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From April – June 2022 I performed my Master’s internship project at the Plasma Modelling and Analysis Section at ITER. I was supervised by Guido Huijsmans and Sven Korving who helped me to implement hydrogenic molecules and the associated reaction in the nonlinear MHD code JOREK. Hydrogenic molecules are important where the temperature is low (divertor region) and are an energy and momentum sink of the plasma. These molecules can be puffed into the plasma or are formed by recombination at the wall.
At the start, I had little experience in programming, and it was the first time I used FORTRAN and Linux. However, with the supervision I got, it was possible to learn a lot in a short time. I started with exploring the theory behind molecular reactions and looked for a suitable database covering all reaction rates and associated energy losses. After this, I thought about how to implement these reactions in the code in the first place and later, as efficiently as possible. Even more, I learned how to write a piece of code that cooperates with the rest of the big MHD code and gives feasible results. For this, a lot of checks were needed that seemed a bit tiresome but proved to be essential and insightful. In the end, I managed to implement molecules and the associated reactions with the plasma, and, as a first application, I ran a test case of an ITER H-mode. Additionally, I learned a lot about parallelizing, bug-fixing, supercomputers, other MHD codes and the daily life at the forefront of fusion research and engineering.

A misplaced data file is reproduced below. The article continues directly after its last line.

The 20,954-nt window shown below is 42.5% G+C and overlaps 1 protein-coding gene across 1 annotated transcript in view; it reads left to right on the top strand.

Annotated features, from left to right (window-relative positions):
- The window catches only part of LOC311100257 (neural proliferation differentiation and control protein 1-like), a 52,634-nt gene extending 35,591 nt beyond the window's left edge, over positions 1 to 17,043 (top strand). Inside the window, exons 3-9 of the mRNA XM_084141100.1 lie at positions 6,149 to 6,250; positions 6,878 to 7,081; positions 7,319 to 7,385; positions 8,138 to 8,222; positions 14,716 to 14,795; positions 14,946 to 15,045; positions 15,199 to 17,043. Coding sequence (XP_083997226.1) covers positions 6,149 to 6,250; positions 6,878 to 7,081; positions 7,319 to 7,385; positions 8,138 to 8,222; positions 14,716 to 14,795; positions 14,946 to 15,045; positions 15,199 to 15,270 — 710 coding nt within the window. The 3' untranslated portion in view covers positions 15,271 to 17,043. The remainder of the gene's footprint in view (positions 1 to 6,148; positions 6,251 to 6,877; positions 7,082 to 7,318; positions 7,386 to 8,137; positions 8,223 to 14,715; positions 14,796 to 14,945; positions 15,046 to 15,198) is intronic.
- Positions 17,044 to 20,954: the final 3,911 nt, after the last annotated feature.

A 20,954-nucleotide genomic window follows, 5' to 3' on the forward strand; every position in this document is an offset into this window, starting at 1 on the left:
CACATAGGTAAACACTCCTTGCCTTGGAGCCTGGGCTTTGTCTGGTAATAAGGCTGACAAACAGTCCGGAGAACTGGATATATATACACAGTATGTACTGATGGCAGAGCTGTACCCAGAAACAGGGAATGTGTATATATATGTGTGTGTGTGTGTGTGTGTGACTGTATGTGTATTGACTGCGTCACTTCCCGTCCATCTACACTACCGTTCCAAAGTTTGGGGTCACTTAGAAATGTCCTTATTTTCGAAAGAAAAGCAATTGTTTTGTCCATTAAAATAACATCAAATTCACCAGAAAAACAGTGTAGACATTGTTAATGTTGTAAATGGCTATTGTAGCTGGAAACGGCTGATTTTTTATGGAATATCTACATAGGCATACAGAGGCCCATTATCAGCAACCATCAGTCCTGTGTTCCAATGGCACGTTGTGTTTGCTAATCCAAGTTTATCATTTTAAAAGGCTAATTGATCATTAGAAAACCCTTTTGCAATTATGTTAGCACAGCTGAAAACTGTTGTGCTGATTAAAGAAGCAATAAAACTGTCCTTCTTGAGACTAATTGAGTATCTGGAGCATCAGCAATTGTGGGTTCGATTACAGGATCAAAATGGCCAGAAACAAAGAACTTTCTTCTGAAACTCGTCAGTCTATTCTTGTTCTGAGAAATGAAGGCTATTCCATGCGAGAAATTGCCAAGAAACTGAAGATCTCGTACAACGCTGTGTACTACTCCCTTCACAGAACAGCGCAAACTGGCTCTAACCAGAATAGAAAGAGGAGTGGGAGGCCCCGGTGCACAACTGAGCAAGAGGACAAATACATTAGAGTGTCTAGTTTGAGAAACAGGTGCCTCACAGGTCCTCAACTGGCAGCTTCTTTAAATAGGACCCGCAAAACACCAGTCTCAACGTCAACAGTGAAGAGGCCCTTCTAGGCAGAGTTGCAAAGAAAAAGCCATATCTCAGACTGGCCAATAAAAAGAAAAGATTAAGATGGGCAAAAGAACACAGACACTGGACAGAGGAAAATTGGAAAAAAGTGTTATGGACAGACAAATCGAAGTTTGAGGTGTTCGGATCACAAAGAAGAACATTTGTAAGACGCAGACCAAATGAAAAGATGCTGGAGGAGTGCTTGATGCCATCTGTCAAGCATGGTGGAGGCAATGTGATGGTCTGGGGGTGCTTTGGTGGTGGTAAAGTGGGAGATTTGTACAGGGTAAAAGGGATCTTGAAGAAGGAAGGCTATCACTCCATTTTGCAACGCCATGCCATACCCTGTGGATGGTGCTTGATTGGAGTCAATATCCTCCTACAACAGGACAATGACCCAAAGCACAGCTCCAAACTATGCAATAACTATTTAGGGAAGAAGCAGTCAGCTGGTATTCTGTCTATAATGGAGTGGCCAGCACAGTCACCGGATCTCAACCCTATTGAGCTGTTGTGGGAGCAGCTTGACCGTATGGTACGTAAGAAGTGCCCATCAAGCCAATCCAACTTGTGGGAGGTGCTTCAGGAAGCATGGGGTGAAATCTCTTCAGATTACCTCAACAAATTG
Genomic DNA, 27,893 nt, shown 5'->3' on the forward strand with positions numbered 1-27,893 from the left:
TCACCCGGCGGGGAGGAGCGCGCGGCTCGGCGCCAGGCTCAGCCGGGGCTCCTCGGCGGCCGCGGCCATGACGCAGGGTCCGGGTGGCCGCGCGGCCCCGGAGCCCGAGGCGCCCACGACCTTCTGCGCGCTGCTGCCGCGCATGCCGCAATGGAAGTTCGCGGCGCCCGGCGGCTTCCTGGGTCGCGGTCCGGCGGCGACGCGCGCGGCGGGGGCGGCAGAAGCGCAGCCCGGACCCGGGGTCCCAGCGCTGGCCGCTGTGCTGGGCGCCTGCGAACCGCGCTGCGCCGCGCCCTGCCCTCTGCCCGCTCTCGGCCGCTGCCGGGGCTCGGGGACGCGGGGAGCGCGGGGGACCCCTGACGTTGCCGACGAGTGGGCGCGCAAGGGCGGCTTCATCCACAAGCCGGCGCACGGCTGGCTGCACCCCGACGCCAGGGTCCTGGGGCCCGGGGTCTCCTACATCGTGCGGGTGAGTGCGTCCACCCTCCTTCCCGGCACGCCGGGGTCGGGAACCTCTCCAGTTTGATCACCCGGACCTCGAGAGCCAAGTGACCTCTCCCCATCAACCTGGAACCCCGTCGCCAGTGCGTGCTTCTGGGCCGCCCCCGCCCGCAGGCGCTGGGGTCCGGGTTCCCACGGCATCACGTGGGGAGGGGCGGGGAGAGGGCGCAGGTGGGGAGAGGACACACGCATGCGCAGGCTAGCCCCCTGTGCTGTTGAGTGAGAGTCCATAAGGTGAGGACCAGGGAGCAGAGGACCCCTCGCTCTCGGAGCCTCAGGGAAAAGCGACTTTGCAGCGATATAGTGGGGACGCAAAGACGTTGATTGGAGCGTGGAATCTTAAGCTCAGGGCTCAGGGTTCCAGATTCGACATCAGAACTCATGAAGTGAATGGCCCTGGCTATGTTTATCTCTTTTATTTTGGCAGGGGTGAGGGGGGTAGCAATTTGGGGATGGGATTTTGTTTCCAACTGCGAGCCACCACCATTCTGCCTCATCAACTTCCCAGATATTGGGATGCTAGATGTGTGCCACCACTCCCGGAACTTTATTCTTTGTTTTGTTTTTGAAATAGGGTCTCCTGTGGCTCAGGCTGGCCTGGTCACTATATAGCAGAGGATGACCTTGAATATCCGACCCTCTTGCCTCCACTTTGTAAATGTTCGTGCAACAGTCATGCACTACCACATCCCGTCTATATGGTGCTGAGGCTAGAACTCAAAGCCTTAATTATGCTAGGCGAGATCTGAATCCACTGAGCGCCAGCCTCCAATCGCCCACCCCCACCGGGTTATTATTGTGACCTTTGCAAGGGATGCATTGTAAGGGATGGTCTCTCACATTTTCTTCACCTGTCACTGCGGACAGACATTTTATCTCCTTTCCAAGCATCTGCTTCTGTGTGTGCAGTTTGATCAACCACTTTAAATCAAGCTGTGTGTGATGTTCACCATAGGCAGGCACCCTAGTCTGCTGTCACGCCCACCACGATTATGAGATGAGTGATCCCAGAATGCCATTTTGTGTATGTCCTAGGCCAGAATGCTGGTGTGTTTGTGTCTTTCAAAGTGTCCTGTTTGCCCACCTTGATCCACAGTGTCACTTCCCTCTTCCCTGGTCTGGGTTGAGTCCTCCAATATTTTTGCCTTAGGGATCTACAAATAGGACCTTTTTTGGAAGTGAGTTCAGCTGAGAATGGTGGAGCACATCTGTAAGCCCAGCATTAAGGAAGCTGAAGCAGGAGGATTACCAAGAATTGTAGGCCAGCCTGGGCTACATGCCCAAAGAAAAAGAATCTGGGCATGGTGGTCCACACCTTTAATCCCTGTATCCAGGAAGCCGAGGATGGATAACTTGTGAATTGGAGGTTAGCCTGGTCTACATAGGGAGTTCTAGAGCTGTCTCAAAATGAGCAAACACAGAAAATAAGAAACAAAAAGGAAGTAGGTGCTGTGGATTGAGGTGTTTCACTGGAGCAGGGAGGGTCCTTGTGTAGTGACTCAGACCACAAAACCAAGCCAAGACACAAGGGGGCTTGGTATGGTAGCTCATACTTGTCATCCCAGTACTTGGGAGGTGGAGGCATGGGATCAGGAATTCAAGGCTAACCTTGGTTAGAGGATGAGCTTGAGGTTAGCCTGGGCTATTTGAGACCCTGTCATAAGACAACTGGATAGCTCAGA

Next to these project-related topics, the internship offered a lot more.
Being welcomed and introduced by Emma and Tim (see previous posts) to the other ITER interns was very nice. They left after a short time but soon a lot of new interns came and we formed a close group. Every day, the lunch was great, and (almost always) the morale was high in the interns’ office. It was incredible to meet such a diverse and multicultural group of people. On the weekends, we went on trips all over the Provence. I enjoyed the interactions with the Ph.D. students and postdocs working on site, a site tour including a visit in the tokamak pit with a recently placed vacuum vessel sector.
Being a fervent cyclist, I was happy to hear that there was an ITER cycling club with fellow passionate cyclists. With these people, I made great bike tours on the weekends and evenings, for example climbing Mt. Ventoux, commuting together to ITER from Aix or mountainbike tour near St. Victoire with my supervisor Sven. The Provence really lends itself to outdoor activities (when the weather is not too hot). All in all, it was an experience to remember!